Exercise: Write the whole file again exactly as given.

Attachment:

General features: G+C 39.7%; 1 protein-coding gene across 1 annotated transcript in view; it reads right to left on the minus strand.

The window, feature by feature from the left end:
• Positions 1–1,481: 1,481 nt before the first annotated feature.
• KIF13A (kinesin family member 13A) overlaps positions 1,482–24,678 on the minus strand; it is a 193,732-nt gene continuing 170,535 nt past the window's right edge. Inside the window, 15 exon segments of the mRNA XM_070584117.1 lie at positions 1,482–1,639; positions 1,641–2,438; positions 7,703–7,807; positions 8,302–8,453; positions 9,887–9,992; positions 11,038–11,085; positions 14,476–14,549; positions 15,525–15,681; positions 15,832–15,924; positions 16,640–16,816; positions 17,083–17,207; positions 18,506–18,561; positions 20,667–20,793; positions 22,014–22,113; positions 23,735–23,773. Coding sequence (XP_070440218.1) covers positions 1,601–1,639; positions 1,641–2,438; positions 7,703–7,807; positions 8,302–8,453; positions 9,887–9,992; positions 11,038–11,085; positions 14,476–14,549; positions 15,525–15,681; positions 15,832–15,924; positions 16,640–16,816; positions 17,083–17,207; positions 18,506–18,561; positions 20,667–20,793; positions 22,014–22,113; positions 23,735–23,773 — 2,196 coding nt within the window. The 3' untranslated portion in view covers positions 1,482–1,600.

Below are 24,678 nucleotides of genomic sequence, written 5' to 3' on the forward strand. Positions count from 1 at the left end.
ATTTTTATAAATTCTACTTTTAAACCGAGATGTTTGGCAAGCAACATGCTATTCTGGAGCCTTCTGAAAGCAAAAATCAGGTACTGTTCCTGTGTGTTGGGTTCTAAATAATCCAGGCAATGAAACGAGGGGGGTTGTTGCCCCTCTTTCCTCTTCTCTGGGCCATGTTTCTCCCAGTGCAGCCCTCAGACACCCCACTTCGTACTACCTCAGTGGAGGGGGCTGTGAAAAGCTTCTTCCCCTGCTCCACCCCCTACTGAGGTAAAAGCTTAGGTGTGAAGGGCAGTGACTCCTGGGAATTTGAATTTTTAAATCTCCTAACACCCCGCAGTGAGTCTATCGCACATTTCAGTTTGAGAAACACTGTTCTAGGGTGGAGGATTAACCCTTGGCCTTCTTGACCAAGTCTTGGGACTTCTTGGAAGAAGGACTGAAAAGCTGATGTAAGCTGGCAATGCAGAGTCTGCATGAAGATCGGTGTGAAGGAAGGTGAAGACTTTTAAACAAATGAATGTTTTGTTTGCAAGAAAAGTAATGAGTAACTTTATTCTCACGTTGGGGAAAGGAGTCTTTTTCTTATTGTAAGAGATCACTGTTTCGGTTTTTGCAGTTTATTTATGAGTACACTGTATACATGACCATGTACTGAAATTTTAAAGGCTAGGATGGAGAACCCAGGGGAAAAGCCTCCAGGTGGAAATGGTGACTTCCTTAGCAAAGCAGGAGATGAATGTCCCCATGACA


General features: G+C 39.7%; 1 protein-coding gene across 1 annotated transcript in view; it reads right to left on the minus strand.

The window, feature by feature from the left end:
• Positions 1–1,481: 1,481 nt before the first annotated feature.
• KIF13A (kinesin family member 13A) overlaps positions 1,482–24,678 on the minus strand; it is a 193,732-nt gene continuing 170,535 nt past the window's right edge. Inside the window, 15 exon segments of the mRNA XM_070584117.1 lie at positions 1,482–1,639; positions 1,641–2,438; positions 7,703–7,807; positions 8,302–8,453; positions 9,887–9,992; positions 11,038–11,085; positions 14,476–14,549; positions 15,525–15,681; positions 15,832–15,924; positions 16,640–16,816; positions 17,083–17,207; positions 18,506–18,561; positions 20,667–20,793; positions 22,014–22,113; positions 23,735–23,773. Coding sequence (XP_070440218.1) covers positions 1,601–1,639; positions 1,641–2,438; positions 7,703–7,807; positions 8,302–8,453; positions 9,887–9,992; positions 11,038–11,085; positions 14,476–14,549; positions 15,525–15,681; positions 15,832–15,924; positions 16,640–16,816; positions 17,083–17,207; positions 18,506–18,561; positions 20,667–20,793; positions 22,014–22,113; positions 23,735–23,773 — 2,196 coding nt within the window. The 3' untranslated portion in view covers positions 1,482–1,600.

Below are 24,678 nucleotides of genomic sequence, written 5' to 3' on the forward strand. Positions count from 1 at the left end.
ATTTTTATAAATTCTACTTTTAAACCGAGATGTTTGGCAAGCAACATGCTATTCTGGAGCCTTCTGAAAGCAAAAATCAGGTACTGTTCCTGTGTGTTGGGTTCTAAATAATCCAGGCAATGAAACGAGGGGGGTTGTTGCCCCTCTTTCCTCTTCTCTGGGCCATGTTTCTCCCAGTGCAGCCCTCAGACACCCCACTTCGTACTACCTCAGTGGAGGGGGCTGTGAAAAGCTTCTTCCCCTGCTCCACCCCCTACTGAGGTAAAAGCTTAGGTGTGAAGGGCAGTGACTCCTGGGAATTTGAATTTTTAAATCTCCTAACACCCCGCAGTGAGTCTATCGCACATTTCAGTTTGAGAAACACTGTTCTAGGGTGGAGGATTAACCCTTGGCCTTCTTGACCAAGTCTTGGGACTTCTTGGAAGAAGGACTGAAAAGCTGATGTAAGCTGGCAATGCAGAGTCTGCATGAAGATCGGTGTGAAGGAAGGTGAAGACTTTTAAACAAATGAATGTTTTGTTTGCAAGAAAAGTAATGAGTAACTTTATTCTCACGTTGGGGAAAGGAGTCTTTTTCTTATTGTAAGAGATCACTGTTTCGGTTTTTGCAGTTTATTTATGAGTACACTGTATACATGACCATGTACTGAAATTTTAAAGGCTAGGATGGAGAACCCAGGGGAAAAGCCTCCAGGTGGAAATGGTGACTTCCTTAGCAAAGCAGGAGATGAATGTCCCCATGACA